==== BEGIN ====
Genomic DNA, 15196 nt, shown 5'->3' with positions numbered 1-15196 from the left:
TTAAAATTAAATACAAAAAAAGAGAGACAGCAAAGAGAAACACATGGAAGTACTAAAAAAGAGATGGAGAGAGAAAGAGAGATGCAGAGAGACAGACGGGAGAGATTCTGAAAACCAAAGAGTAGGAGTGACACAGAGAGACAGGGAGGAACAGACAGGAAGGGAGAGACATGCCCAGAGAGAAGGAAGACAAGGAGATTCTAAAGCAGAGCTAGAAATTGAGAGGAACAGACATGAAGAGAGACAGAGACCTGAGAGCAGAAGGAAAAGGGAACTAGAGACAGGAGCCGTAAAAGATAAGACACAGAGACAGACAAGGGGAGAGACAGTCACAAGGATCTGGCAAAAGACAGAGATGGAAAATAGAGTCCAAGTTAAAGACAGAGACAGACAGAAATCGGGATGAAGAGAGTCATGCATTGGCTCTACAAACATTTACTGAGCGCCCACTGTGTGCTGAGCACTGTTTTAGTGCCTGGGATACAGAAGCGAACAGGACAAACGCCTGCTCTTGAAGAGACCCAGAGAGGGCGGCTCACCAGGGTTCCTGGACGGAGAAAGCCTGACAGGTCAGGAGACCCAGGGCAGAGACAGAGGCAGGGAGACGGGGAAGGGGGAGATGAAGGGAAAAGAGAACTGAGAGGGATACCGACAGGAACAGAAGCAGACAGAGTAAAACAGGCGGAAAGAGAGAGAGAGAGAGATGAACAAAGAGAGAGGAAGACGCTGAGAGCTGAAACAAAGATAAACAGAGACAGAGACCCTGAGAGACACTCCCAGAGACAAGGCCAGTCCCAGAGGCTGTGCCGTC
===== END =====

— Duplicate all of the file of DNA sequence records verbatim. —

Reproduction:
Genomic DNA, 15196 nt, shown 5'->3' with positions numbered 1-15196 from the left:
TTAAAATTAAATACAAAAAAAGAGAGACAGCAAAGAGAAACACATGGAAGTACTAAAAAAGAGATGGAGAGAGAAAGAGAGATGCAGAGAGACAGACGGGAGAGATTCTGAAAACCAAAGAGTAGGAGTGACACAGAGAGACAGGGAGGAACAGACAGGAAGGGAGAGACATGCCCAGAGAGAAGGAAGACAAGGAGATTCTAAAGCAGAGCTAGAAATTGAGAGGAACAGACATGAAGAGAGACAGAGACCTGAGAGCAGAAGGAAAAGGGAACTAGAGACAGGAGCCGTAAAAGATAAGACACAGAGACAGACAAGGGGAGAGACAGTCACAAGGATCTGGCAAAAGACAGAGATGGAAAATAGAGTCCAAGTTAAAGACAGAGACAGACAGAAATCGGGATGAAGAGAGTCATGCATTGGCTCTACAAACATTTACTGAGCGCCCACTGTGTGCTGAGCACTGTTTTAGTGCCTGGGATACAGAAGCGAACAGGACAAACGCCTGCTCTTGAAGAGACCCAGAGAGGGCGGCTCACCAGGGTTCCTGGACGGAGAAAGCCTGACAGGTCAGGAGACCCAGGGCAGAGACAGAGGCAGGGAGACGGGGAAGGGGGAGATGAAGGGAAAAGAGAACTGAGAGGGATACCGACAGGAACAGAAGCAGACAGAGTAAAACAGGCGGAAAGAGAGAGAGAGAGAGATGAACAAAGAGAGAGGAAGACGCTGAGAGCTGAAACAAAGATAAACAGAGACAGAGACCCTGAGAGACACTCCCAGAGACAAGGCCAGTCCCAGAGGCTGTGCCGTC